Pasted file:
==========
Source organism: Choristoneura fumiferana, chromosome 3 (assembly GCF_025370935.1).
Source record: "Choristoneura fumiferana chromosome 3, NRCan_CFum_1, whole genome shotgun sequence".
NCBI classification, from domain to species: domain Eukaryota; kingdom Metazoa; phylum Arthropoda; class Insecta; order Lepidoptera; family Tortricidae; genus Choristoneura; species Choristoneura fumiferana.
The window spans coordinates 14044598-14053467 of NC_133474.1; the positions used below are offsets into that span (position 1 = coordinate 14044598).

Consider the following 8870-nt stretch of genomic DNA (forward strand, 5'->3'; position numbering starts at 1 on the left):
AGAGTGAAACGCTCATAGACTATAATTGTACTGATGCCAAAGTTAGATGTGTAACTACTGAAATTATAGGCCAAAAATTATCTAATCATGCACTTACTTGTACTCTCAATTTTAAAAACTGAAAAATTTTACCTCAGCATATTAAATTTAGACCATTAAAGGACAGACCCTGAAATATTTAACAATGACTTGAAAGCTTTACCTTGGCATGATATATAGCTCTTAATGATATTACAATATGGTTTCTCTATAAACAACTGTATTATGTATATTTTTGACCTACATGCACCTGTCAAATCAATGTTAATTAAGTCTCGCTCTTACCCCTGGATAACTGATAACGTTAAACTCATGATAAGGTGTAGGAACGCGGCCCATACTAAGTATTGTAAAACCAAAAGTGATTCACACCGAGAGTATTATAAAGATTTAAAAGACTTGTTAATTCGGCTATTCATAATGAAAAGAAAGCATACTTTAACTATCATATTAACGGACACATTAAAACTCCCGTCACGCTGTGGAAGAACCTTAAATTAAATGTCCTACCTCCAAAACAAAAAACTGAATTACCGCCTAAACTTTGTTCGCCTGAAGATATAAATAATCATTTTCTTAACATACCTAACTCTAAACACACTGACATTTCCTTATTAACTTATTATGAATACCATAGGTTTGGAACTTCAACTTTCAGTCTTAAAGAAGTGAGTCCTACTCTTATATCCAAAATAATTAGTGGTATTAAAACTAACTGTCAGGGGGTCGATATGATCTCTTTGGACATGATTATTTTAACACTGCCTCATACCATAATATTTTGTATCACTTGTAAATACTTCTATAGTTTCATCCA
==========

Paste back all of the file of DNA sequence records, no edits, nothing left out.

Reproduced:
Source organism: Choristoneura fumiferana, chromosome 3 (assembly GCF_025370935.1).
Source record: "Choristoneura fumiferana chromosome 3, NRCan_CFum_1, whole genome shotgun sequence".
NCBI classification, from domain to species: domain Eukaryota; kingdom Metazoa; phylum Arthropoda; class Insecta; order Lepidoptera; family Tortricidae; genus Choristoneura; species Choristoneura fumiferana.
The window spans coordinates 14044598-14053467 of NC_133474.1; the positions used below are offsets into that span (position 1 = coordinate 14044598).

Consider the following 8870-nt stretch of genomic DNA (forward strand, 5'->3'; position numbering starts at 1 on the left):
AGAGTGAAACGCTCATAGACTATAATTGTACTGATGCCAAAGTTAGATGTGTAACTACTGAAATTATAGGCCAAAAATTATCTAATCATGCACTTACTTGTACTCTCAATTTTAAAAACTGAAAAATTTTACCTCAGCATATTAAATTTAGACCATTAAAGGACAGACCCTGAAATATTTAACAATGACTTGAAAGCTTTACCTTGGCATGATATATAGCTCTTAATGATATTACAATATGGTTTCTCTATAAACAACTGTATTATGTATATTTTTGACCTACATGCACCTGTCAAATCAATGTTAATTAAGTCTCGCTCTTACCCCTGGATAACTGATAACGTTAAACTCATGATAAGGTGTAGGAACGCGGCCCATACTAAGTATTGTAAAACCAAAAGTGATTCACACCGAGAGTATTATAAAGATTTAAAAGACTTGTTAATTCGGCTATTCATAATGAAAAGAAAGCATACTTTAACTATCATATTAACGGACACATTAAAACTCCCGTCACGCTGTGGAAGAACCTTAAATTAAATGTCCTACCTCCAAAACAAAAAACTGAATTACCGCCTAAACTTTGTTCGCCTGAAGATATAAATAATCATTTTCTTAACATACCTAACTCTAAACACACTGACATTTCCTTATTAACTTATTATGAATACCATAGGTTTGGAACTTCAACTTTCAGTCTTAAAGAAGTGAGTCCTACTCTTATATCCAAAATAATTAGTGGTATTAAAACTAACTGTCAGGGGGTCGATATGATCTCTTTGGACATGATTATTTTAACACTGCCTCATACCATAATATTTTGTATCACTTGTAAATACTTCTATAGTTTCATCCA